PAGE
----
It was an amazing experience and the best platform I can imagine. You can't buy that sort of exposure. At this stage, I think of it as a great first step.

 

Do you feel your life has been different being an only child? 

Yes, definitely. It's a two way street, though. Love and encouragement yes, but under a microscope as well. In a weird way, being an only child has always forced me to push myself harder than my parents ever have. I didn't have a sibling to compete with or be compared to, so I always looked to my friends and schoolmates. I pretty often took it on my own shoulders to be the best because I knew that I would always be validated in my parents' eyes. It wasn't about that. It was about proving to myself that I could do anything with the best of them.

 

Born in Cary, NC of very impressive parents, talent certainly shows early on in CentralXpress TV children’s show and the rest is history! Was this the beginning of everything in your mind‘s eye?

Wow, bringing out the old stuff! The beginning for me was really in college when I was part of an a cappella group called the Clef Hangers. I never thought of myself as a great singer until I got to this huge community and people kept going crazy over me singing. It was an ego boost that I needed. As a shy kid, I needed that sort of push to finally tell myself that I could make it as a singer.

 

How did that shape you as an artist?

The group really taught me how to perform on stage and how to adapt to different styles of music. I would still say that the Clefs allowed me to be a better studio musician than I ever could have been without it. It taught me so much about vocal harmony, what makes great pop music, and how to get that across in the booth.

 

You graduate from UNC in 2008 with a Bachelor of Arts degree, double majoring in Political Science and American Studies. And, then, in the midst of a cultural anthropology MA at UNC in Folklore -- boom -- eighth season of American Idol changes your life….something along those lines?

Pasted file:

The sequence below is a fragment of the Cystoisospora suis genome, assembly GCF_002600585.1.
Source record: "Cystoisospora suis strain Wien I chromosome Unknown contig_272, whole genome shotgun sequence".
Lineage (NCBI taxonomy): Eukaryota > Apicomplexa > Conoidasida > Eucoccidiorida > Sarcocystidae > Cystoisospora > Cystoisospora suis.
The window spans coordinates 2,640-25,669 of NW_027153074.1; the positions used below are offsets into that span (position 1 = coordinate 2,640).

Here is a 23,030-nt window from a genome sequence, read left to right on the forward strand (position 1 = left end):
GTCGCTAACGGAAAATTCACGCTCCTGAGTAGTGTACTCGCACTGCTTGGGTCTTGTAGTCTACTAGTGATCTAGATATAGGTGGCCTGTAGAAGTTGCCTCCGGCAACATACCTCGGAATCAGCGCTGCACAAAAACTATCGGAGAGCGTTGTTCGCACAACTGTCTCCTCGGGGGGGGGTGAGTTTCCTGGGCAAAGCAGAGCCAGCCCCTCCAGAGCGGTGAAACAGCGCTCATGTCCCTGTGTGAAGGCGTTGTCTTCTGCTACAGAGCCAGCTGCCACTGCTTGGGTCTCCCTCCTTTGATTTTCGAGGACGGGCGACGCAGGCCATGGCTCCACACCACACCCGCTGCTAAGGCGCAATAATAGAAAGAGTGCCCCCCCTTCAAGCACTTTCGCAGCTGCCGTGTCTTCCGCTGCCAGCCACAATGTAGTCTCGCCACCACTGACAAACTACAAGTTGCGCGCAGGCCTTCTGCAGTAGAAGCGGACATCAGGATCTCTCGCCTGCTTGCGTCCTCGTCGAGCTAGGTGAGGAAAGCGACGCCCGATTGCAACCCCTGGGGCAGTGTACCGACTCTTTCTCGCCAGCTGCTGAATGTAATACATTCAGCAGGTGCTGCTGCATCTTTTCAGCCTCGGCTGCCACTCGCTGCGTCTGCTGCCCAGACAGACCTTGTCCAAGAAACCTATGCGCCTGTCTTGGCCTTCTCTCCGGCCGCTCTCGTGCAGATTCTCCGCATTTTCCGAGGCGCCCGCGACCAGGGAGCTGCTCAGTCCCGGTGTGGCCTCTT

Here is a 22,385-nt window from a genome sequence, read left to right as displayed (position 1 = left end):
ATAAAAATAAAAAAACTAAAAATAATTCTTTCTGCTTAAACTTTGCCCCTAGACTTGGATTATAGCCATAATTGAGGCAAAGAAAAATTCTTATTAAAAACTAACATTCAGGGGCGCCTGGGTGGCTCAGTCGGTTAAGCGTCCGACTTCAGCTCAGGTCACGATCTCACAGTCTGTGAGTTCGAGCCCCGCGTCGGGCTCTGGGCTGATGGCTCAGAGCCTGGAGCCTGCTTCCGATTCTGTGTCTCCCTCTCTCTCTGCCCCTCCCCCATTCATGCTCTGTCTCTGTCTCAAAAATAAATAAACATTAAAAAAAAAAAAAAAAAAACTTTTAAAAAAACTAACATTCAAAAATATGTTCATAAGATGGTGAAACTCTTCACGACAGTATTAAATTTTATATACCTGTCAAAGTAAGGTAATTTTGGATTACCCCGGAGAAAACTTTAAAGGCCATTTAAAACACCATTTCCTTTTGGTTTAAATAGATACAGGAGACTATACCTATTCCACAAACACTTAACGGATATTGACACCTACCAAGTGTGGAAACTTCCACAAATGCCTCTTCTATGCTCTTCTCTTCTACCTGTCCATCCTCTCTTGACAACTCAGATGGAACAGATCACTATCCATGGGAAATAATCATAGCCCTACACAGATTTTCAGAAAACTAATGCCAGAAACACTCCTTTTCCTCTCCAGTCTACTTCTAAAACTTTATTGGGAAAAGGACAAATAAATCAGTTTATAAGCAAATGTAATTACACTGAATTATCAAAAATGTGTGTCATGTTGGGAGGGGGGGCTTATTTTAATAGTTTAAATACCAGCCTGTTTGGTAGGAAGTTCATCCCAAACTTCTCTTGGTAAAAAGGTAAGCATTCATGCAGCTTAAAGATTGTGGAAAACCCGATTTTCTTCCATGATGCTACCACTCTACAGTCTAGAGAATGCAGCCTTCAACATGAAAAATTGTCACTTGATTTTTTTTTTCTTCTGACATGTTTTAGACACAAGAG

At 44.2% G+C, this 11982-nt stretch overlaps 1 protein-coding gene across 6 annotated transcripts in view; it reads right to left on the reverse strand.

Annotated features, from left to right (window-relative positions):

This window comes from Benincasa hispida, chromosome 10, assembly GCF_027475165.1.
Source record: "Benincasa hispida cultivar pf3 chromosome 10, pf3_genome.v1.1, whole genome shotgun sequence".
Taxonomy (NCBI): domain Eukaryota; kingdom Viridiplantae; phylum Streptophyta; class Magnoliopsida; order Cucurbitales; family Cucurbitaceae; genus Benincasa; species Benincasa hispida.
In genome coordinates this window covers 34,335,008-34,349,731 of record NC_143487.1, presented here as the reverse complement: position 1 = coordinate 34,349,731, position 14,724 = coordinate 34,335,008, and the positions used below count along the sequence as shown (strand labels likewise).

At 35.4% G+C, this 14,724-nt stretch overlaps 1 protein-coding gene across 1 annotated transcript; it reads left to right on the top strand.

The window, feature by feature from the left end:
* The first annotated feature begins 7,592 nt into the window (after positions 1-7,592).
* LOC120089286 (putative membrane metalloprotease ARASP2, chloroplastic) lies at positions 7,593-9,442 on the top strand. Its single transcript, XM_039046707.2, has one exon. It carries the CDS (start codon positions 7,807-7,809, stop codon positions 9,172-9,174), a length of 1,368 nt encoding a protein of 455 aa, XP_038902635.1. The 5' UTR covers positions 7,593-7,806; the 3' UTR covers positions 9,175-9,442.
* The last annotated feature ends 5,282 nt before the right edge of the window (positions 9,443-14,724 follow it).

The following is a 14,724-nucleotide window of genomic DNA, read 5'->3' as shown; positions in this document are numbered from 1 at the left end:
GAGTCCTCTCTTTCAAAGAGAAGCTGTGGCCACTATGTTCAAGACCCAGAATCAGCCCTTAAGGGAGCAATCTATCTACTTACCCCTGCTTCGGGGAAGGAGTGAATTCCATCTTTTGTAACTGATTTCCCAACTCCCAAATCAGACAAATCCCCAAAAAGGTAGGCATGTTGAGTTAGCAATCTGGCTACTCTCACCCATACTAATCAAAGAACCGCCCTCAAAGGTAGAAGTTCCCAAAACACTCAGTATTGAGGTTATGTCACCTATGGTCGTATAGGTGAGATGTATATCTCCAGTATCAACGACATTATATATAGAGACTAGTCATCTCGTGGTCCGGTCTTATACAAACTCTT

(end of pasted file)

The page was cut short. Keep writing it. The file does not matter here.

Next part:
Well it was very sudden. A friend of mine and I went to audition for American Idol in Kansas City the summer after we graduated from college, and it just...sort of happened. I was constantly taking breaks from graduate school that first semester to fly out to LA and compete, and eventually I couldn't do it anymore. I went into my professors' offices and said "Listen, I'm not finishing the semester. I'm on American Idol." The greatest response I got was, "Hey, you can't be making that up, so good luck!"

 

Celebrities such as Ellen DeGeneres and Keith Urban were big fans of yours during the show.  

It's just such an eye-opening experience when you're this kid sitting at home after an audition, and suddenly you read that celebrities love your voice. I can't put it into words. It feels like you're in the twilight zone.

 

I read you idolize Boyz II Men and Michael Jackson.  Who are some of your other influences?

I'm actually really into Brit-Rock. Oasis, Keane, Starsailor, Coldplay, etc. I love the musical sensibility of that sound.

 

You also find time to do charity work. Tell us about Room to Read and your desire to build more libraries in the developing world. How did this passion evolve?

I realize that I've been dealt an insanely good hand in life. I think it's a shame when people don't take the time to realize that most of the world doesn't have access to the most basic things. I count education as one of those things that no child should be without. Education opens all doors in my mind, and so I've taken it as a personal cause to help spread literacy and education around the developing world and to my community.